Jun 2, 2019

Roy's Success

shteyngart Lake Success Review Rating Men's Book Club
Dinner and Acknowledgments

When it comes to preparing our group's dinner, Roy sets an exceedingly high bar...for himself.  With few exceptions (a delivery from Sol Food comes to mind), he's always worked from scratch and aimed for something a little different.  Remember his Dungeness crab?  Manhattan-style sandwiches?  Anzac biscuits and dirty rice balls?  Well, last Tuesday was more of the same.

To accompany Shteyngart's financier-on-the-run escapade, and with the protagonist's $30,000 Japanese whiskey firmly in mind, Roy started us with a Caesar salad followed by a bouillabaisse stuffed with local halibut.  His main course was a delicious pasta seasoned with mentaiko (buttery fish roe), Korean chili threads, and shiso leaf.  For dessert, he served his own kumquat ice cream over son David's citrus cake. To wash it down, Roy laid out shot glasses of home-distilled brandy.  If it was all too rich and too much, we didn't care; we had a book about excess that needed pairing. 

Our Review and Discussion of Lake Success by Gary Shteyngart

In his latest novel, the gilded ego of Gary Shteyngart's New York is contrasted with America's wholesomeness west of the Hudson River.  Well, sort of. The novel opens with an introduction to Barry Cohen, a hedge fund manager ("hedgie") whose fund's assets ("AUM") are declining rapidly, whose recent trades are under investigation, whose young child is autistic, and whose wife is looking elsewhere for affection.  Facing such challenges, Barry does what any red-blooded American would do:  he skips town in a Greyhound bus in search of a long-ago college girlfriend.  This being a journey of self-discovery, Barry gets to learn about himself while the reader learns about automatic watches, Greyhound buses, and--oh, yes--today's America.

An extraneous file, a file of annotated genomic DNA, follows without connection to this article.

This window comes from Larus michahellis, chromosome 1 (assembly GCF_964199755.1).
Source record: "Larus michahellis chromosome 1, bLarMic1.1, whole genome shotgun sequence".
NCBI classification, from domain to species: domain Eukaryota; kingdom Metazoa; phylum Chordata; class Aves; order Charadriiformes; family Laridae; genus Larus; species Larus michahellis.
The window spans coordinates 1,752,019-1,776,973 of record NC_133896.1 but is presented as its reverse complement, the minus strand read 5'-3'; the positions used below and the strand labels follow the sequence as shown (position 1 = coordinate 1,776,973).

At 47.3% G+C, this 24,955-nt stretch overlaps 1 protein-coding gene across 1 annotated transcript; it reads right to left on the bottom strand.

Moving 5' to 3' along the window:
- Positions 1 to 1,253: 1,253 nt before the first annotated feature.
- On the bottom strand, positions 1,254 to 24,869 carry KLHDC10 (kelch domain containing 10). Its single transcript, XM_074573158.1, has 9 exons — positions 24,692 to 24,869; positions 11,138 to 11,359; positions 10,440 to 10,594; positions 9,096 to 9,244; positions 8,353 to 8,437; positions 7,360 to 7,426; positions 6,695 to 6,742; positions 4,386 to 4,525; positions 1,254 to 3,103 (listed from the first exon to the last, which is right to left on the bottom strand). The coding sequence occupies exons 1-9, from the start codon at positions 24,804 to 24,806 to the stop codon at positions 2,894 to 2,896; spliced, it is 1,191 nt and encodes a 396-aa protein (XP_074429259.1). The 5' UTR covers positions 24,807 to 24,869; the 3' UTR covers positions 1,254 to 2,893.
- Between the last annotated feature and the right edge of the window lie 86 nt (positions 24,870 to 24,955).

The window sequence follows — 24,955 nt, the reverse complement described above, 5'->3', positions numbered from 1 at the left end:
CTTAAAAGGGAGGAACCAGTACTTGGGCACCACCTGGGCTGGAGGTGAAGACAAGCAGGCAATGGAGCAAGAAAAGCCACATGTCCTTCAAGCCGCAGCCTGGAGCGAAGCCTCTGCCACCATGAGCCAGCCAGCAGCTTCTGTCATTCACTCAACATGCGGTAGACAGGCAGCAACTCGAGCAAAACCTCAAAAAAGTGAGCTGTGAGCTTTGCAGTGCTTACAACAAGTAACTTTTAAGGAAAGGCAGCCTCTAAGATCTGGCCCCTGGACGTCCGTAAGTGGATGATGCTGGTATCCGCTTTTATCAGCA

That's the trite summary.  Thankfully, Shteyngart's writing is not nearly so trite.  But neither is it free from criticism, at least from us.  Shteyngart commits the cardinal sin of saddling his reader with a repugnant main character.  As host Roy noted, Barry is both unlikable and implausible. Glen called him a narcissist and a sociopath; George described him as irredeemable. Paul said he fits nicely into almost any Woody Allen film (in a twisted, misogynistic way, of course).  Terry charitably noted that Barry merely voices the thoughts many have but are afraid to express.  Regardless, Barry's antagonizing presence in the narrative spoiled what should have been an amusing 21st century take on the Gatsby story.  

Our Rating of Lake Success 

If it weren't for Doug, we might have ended our discussion still moaning about Barry's shortcomings.  But Doug, with his usual insight, pushed us to appreciate Barry's quest for an ideal (love? success? contentment?) that is every bit as elusive for the other, more sympathetic characters in the story.  In fact, whether it stems from his own autism, his certitude about success and money, his luck of Kokura, or just native resilience, Barry returns to New York and his perch atop Wall Street a far cry from the man who fled in the middle of the night.  Because he challenges us to question everything we thought we knew about success and failure, we partially forgave Shteyngart his Barry Cohen and coughed up a grudgingly positive 5.8.

Next Up:  The Devil's Highway by Luis Alberto Urrea

Again we were presented with a Jack London doubleheader (Call of the Wild and White Fang) and again we resisted.  We also turned down Bad Blood and The Devil in the White City (second time) so we could instead read Luis Alberto Urrea's Pulitzer-nominated account of 26 men, an unforgiving frontier, and an immigration policy that continues to defy partisan solutions.  Next month we'll discuss whether anything has changed along our southern border in the last 18 years.